Reyes v. Julia Place Condominiums Homeowners Association, Inc. et al, No. 2:2012cv02043 - Document 418 (E.D. La. 2014)

Court Description: ORDER AND REASONS denying 381 Motion for Partial Summary Judgment. Signed by Judge Helen G. Berrigan on 08/20/2014. (kac)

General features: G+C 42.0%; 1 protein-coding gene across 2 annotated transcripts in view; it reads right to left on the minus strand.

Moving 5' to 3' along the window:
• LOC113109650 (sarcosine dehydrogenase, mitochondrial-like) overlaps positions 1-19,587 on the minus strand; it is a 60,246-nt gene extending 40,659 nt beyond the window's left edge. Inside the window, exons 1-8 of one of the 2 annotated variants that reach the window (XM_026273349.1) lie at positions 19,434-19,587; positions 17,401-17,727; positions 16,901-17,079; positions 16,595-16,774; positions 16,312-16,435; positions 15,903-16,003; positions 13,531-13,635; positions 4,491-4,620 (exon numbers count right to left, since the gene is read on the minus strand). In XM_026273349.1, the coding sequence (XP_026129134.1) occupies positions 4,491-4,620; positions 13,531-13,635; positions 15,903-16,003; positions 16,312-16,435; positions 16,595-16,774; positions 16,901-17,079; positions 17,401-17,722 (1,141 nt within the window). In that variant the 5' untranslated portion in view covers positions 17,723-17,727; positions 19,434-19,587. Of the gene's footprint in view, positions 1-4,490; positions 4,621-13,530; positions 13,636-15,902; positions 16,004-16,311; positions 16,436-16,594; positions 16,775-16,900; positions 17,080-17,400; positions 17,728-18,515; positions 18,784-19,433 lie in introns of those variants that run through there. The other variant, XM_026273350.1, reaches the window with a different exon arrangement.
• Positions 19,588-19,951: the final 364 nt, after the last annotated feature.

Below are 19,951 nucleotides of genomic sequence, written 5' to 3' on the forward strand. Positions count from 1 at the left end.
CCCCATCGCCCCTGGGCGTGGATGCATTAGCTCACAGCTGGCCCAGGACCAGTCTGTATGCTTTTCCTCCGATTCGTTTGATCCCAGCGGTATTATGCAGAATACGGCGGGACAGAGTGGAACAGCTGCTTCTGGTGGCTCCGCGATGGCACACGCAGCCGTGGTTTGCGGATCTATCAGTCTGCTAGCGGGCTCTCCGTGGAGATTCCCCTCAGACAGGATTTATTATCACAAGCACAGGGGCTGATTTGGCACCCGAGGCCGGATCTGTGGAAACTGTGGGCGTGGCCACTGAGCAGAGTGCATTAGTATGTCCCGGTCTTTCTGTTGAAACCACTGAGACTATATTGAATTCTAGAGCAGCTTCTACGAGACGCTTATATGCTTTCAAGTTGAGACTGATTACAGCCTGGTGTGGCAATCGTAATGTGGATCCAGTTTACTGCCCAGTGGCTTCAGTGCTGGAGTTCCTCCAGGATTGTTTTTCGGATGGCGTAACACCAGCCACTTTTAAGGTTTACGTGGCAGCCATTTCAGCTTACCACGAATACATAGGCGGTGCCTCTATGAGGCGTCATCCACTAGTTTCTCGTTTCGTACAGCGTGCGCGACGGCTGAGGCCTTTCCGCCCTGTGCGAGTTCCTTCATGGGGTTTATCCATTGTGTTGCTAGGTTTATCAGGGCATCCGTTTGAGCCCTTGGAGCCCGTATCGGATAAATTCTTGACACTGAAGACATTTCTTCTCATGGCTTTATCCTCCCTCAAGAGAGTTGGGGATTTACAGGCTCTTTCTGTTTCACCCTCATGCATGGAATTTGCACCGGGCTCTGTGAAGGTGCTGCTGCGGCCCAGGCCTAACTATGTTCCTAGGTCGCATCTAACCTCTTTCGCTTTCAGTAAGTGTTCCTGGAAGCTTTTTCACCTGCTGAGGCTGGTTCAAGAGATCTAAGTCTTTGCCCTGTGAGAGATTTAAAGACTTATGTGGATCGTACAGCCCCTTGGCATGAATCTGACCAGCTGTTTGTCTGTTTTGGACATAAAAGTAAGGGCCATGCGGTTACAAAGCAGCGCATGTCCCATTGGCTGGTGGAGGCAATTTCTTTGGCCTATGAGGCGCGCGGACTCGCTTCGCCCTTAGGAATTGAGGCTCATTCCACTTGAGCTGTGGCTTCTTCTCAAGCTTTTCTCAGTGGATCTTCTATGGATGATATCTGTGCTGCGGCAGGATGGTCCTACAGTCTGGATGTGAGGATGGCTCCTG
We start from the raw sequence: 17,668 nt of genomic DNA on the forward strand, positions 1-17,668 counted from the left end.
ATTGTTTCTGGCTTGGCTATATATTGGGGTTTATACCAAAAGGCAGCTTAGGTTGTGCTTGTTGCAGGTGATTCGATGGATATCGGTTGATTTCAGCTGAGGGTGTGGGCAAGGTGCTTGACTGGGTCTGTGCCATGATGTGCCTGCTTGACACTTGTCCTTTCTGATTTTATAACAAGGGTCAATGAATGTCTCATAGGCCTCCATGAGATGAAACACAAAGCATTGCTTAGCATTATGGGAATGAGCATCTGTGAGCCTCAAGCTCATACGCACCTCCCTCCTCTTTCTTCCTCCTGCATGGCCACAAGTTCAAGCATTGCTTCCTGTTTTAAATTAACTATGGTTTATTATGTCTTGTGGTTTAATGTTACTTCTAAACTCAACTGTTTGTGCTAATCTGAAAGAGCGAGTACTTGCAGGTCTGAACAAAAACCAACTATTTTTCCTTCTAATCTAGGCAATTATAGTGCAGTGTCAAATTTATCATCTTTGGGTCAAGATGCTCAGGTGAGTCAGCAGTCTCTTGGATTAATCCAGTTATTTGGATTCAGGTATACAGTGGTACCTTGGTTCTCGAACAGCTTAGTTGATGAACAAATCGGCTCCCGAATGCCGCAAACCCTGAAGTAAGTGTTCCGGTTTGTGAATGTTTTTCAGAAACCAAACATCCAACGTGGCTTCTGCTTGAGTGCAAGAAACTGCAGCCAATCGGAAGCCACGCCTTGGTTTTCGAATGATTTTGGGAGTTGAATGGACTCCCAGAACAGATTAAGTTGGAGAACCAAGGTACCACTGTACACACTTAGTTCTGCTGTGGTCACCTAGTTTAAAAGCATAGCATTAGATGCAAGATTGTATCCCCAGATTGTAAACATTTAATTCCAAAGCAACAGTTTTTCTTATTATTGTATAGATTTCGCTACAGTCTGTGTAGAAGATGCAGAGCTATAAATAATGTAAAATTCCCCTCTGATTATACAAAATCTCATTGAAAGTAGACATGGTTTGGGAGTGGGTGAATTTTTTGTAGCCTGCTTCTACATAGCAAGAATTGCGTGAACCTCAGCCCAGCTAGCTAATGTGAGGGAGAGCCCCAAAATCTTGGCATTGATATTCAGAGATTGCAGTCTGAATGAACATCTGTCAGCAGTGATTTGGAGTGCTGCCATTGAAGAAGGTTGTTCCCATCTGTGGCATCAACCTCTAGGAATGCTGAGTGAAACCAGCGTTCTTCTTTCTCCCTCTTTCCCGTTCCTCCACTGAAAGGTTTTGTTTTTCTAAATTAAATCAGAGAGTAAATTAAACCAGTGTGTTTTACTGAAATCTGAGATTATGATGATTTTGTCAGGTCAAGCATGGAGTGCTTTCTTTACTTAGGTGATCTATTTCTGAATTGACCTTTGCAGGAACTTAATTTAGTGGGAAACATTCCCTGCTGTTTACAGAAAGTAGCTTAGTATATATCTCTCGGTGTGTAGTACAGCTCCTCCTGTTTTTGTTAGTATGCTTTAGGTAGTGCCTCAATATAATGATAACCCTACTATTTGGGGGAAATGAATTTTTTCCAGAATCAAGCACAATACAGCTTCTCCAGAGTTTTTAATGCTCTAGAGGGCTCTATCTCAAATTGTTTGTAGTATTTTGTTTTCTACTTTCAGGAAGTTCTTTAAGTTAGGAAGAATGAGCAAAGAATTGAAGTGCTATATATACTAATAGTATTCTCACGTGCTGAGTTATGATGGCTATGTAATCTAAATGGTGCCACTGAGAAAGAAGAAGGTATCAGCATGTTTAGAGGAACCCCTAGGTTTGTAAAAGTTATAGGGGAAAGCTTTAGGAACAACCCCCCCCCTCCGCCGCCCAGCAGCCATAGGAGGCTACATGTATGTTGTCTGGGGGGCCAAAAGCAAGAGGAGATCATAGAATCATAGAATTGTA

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UNITED STATES DISTRICT COURT EASTERN DISTRICT OF LOUISIANA NICOLE REYES, ET AL CIVIL ACTION VERSUS NO. 12-2043 JULIA PLACE CONDOMINIUMS HOMEOWNERS ASSOCIATION, INC., ET AL SECTION: C(5) ORDER and REASONS1 Before the court is the Motion for Partial Summary Judgment by defendants Julia Place Condominiums Association, Inc. (“Julia Place”), Mills Row Condominium Homeowners Association, Inc. (“Mills Row”), Gallery Row Condominium Association, Inc. (“Gallery Row”), Carondelet Place Condominium Owners Association, Inc. (“Carondelet Place”), The Rotunda Condominiums Homeowners Association, Inc. (“The Rotunda”), Lofts Condominiums Homeowners Association, Inc. (“Lofts”), FQRV Resort Condominium Association, Inc. (“FQRV”), Parkview Condominiums Homeowners Association, Inc. (“Parkview”), 1750 Saint Charles Condominium Homeowners Association, Inc. (“1750 St. Charles”), and The Henderson Homeowners’ Association, Inc. (“The Henderson”) (collectively “Condo Associations”). Rec. Doc. 381-1. The plaintiffs oppose this motion. Rec. Doc. 401. I. Background and Procedural History The plaintiffs, Nicole Reyes, et al., seek class certification in their suit against SteegLaw (“Steeg”) and various condominium associations represented by Steeg. They claim that debt collection practices by Steeg and the condo associations violate the Fair Debt Collection Practices Act (“FDCPA”), Louisiana Usury Laws, the Louisiana Unfair 1 Ardis Strong, a second-year student at Brooklyn Law School, assisted with the preparation of this order. 1 Trade Practices Act (“LUPTA”), and the Louisiana Condominium Act (“LCA”). The defendant condo associations seek this partial summary judgment of the plaintiffs’ FDCPA claims. The condo associations claim that they and Steeg cannot both be “debt collectors” under the FDCPA; and because the plaintiffs, in their Motion for Class Certification, Rec. Doc. 351-1, focused their FDCPA claims primarily against Steeg, the FDCPA claims against the condo associations should be dismissed. Rec. Doc. 381-1 at 10. In a February 2013 order, this Court held that the law firm, SteegLaw, and its associate, Margaret Glass, are covered under the FDCPA as “attorneys that engage in debt collection” and, therefore, must comply with the act. Rec. Doc. 153 at 9. The court also held that Julia Place Homeowners Association, as plaintiff Reyes’s creditor, was not liable under the FDCPA unless they were collecting their own debt under a “false name.” Rec. Doc. 153 at 13-14. At that time, Reyes had not addressed the circumstances needed to prove the “false name” exception under Fifth Circuit precedent. See Taylor v. Perrin, Laudry, deLaunay & Durand, 103 F.3d 1232, 1239 (5th Cir. 1997). Specifically, plaintiffs had presented no evidence that Julia Place was sending collection letters under Steeg’s signature without Steeg’s meaningful review of the debtor’s file. Id. The court gave Reyes leave to amend the complaint to specify facts that Julia Place was collecting debt under a “false name,” Rec. Doc. 153 at 14. As a result, the plaintiffs included a more explicit FDCPA false name claim against the condo associations in their Second Amended Complaint, Rec. Doc. 168 at 3, and the Court found that Reyes had alleged sufficient facts to support this argument. Rec. Doc. 275 at 6. 2 Despite the plaintiffs’ assertion of FDCPA claims against the Condo Associations, in their motion to certify the class, the plaintiffs focused primarily on their FDCPA claims against Steeg. Rec. Doc. 351-1 at 1. This prompted the current Motion for Partial Summary Judgment on the FDCPA claims by the condo associations, who argue that the plaintiffs should not be allowed to maintain FDCPA claims against both the condo associations and Steeg. Rec. Doc. 381-1 at 10. Plaintiffs counter that there has not been adequate discovery to definitively establish Steeg as the primary debt collector, particularly as Steeg itself has denied being a debt collector and has offered evidence that tends to support a false name exception against the condo associations. Rec. Doc. 401 at 5 (citing Rec. Doc. 100 at 1-2). Plaintiffs argue that more discovery is needed before all of the defendant condo associations are released from the FDCPA claim. Id. at 7. II. Standard of Review Summary judgment is proper when there are no genuine issues of material fact in dispute. Fed. R. Civ. P. 56(a). A genuine issue of material fact exists when there is sufficient evidence favoring the non-moving party such that a jury could return a verdict for that party. Anderson v. Liberty Lobby, Inc., 477 U.S. 242, 249 (1986). When reviewing the facts for summary judgment, the court will draw all inferences most favorable to the non-moving party. Reid v. State Farm Mut. Auto. Ins. Co., 784 F.2d 577, 578 (5th Cir. 1986). The court should grant summary judgment against the party “who fails to make a showing sufficient to establish the existence of an element essential to that party's case, and on which that party will bear the burden of proof at trial.” Celotex Corp. v. Catrett, 477 U.S. 317, 322 (1986). 3 The party seeking summary judgment bears the initial burden of justifying its motion and demonstrating an absence of a genuine issue of material fact. Celotex Corp. v. Catrett, 477 U.S. 317, 323 (1986). However, “if the moving party meets this initial burden of showing that there is no genuine issue of material fact, the burden shifts to the non-moving party to produce evidence or designate specific facts showing the existence of a genuine issue for trial.” Engstrom v. First Nat’l Bank of Eagle Lake, 47 F.3d 1459, 1462 (5th Cir. 1995) (citing Celotex, 477 U.S. at 322-24). The alleged existence of a factual dispute will not defeat an otherwise properly supported motion for summary judgment. See Anderson v. Liberty Lobby, Inc., 477 U.S. 242, 248 (1986). Rather, the non-moving party must “go beyond the pleadings and by her own affidavits, or by the ‘depositions, answers to interrogatories, and admissions on file,’ designate ‘specific facts showing that there is a genuine issue for trial.’” Celotex, 477 U.S. at 324. III. Analysis The question of whether Steeg was the active debt collector for all of the defendant condo associations, or whether all or some of the condo associations were collecting their own debt under a false name exception to the FDCPA remains an issue of genuine disputed fact. Both sides have conducted limited pre-certification discovery on this matter as evidenced by Rec. Doc. 351, Ex A-3, A-4. However, without further documentation regarding the Steeg’s debt collection practices, including letters sent to members of the putative class, evidence that has been the subject of several discovery requests by the plaintiffs, e.g. Rec. Doc. 393-1 at 1, the Court can only speculate as to which defendants would be liable under the FDCPA. 4 The defendants have not met their initial burden to identify evidence showing the absence of genuine issue of material fact. Instead, they confuse the standards for summary judgment with the standards for a Rule 23 Motion to Certify. When determining class certification, the question is not whether the plaintiffs have stated a cause of action or will prevail on the merits, but rather, whether the requirements of Rule 23 are met. Eisen v. Carlisle & Jacquelin, 417 U.S. 156, 178 (1974). Although limited determinations on the merits may be warranted to establish the various requisites of certification, including commonality and numerosity, Wal-Mart Stores, Inc. v. Dukes, 131 S. Ct. 2541, 2551 (2011), “class certification hearings should not be mini-trials on the merits of the class or individual claims.” Unger v. Amedisys Inc., 401 F.3d 316, 321 (5th Cir. 2005). Plaintiffs do not have to prove which parties are primarily responsible for FDCPA violations to succeed in their certification motion, as this is a question of fact that would not disturb the remedies available to the class as a whole. See Wal-Mart Stores, 131 S. Ct. at 2552. Dismissing the FDCPA claims against the condo associations would be premature at this time, especially given the pending discovery requests on this matter. IV. Conclusion Accordingly, IT IS ORDERED that the defendant’s Motion for Partial Summary Judgment is DENIED. New Orleans, Louisiana, this 20th day of August 2014. __________________________________ HELEN G. BERRIGAN UNITED STATES DISTRICT COURT 5